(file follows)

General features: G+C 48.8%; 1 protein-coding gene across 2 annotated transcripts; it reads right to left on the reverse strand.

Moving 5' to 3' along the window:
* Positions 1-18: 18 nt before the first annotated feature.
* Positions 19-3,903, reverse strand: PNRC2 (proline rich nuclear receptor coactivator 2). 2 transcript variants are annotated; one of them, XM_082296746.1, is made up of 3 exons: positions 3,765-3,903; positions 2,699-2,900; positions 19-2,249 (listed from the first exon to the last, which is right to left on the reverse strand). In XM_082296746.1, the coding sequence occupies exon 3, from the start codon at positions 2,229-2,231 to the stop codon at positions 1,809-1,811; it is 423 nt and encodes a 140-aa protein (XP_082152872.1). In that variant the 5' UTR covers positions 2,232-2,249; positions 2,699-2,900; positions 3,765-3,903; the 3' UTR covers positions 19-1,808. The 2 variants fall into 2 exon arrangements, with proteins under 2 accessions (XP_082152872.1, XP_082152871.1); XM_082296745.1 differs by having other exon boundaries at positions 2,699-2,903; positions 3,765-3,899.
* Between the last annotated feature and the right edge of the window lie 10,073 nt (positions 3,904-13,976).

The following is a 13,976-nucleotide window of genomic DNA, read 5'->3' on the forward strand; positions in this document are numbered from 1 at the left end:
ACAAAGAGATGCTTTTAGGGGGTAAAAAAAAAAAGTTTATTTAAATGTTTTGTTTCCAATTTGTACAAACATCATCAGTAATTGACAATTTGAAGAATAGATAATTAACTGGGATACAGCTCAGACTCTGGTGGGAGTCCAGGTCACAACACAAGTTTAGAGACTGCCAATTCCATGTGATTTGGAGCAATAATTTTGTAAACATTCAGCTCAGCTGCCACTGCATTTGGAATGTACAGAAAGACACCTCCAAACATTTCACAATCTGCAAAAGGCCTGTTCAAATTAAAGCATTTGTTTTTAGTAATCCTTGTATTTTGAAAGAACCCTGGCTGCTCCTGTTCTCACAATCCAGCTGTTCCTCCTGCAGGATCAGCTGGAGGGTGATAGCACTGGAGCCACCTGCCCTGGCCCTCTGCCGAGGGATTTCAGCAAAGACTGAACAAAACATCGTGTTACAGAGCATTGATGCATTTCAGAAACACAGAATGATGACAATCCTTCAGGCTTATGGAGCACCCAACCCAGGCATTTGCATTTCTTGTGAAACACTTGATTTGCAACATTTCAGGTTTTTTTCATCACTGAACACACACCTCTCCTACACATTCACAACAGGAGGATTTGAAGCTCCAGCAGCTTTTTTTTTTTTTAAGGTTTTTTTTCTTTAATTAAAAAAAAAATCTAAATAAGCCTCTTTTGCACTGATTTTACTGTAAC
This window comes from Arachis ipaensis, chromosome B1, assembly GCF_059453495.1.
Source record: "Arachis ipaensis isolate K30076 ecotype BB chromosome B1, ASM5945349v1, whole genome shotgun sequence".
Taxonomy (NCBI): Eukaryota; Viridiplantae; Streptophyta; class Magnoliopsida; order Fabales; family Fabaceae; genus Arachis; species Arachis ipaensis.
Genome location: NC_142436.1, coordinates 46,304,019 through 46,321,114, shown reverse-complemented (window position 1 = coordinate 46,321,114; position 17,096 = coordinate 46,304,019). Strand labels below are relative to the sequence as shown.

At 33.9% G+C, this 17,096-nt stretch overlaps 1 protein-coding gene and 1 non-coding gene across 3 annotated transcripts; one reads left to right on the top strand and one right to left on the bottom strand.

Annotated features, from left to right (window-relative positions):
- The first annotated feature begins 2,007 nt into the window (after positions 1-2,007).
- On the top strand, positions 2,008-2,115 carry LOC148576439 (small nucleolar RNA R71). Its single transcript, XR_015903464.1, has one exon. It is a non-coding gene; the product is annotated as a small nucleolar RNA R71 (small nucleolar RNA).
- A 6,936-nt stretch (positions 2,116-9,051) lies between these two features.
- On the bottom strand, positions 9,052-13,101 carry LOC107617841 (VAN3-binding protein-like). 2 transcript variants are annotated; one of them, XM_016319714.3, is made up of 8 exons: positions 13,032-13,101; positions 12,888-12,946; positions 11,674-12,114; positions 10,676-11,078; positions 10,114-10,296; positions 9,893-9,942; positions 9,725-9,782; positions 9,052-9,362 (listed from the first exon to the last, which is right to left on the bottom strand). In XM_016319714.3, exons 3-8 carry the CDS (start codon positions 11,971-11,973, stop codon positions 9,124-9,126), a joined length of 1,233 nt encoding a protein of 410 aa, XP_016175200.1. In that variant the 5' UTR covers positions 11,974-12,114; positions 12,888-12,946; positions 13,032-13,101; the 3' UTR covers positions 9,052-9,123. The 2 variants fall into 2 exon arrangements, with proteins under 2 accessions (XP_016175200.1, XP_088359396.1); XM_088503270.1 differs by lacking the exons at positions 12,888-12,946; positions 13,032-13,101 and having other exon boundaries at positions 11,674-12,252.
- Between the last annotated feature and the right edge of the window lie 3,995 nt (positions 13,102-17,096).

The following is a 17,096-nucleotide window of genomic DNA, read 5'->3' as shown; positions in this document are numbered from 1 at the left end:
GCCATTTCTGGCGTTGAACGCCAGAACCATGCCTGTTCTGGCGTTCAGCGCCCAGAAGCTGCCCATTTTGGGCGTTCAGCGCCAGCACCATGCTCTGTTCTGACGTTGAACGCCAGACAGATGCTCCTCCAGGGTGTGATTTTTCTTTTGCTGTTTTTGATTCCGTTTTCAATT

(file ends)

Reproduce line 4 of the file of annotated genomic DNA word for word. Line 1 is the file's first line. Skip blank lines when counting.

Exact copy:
* Positions 19-3,903, reverse strand: PNRC2 (proline rich nuclear receptor coactivator 2). 2 transcript variants are annotated; one of them, XM_082296746.1, is made up of 3 exons: positions 3,765-3,903; positions 2,699-2,900; positions 19-2,249 (listed from the first exon to the last, which is right to left on the reverse strand). In XM_082296746.1, the coding sequence occupies exon 3, from the start codon at positions 2,229-2,231 to the stop codon at positions 1,809-1,811; it is 423 nt and encodes a 140-aa protein (XP_082152872.1). In that variant the 5' UTR covers positions 2,232-2,249; positions 2,699-2,900; positions 3,765-3,903; the 3' UTR covers positions 19-1,808. The 2 variants fall into 2 exon arrangements, with proteins under 2 accessions (XP_082152872.1, XP_082152871.1); XM_082296745.1 differs by having other exon boundaries at positions 2,699-2,903; positions 3,765-3,899.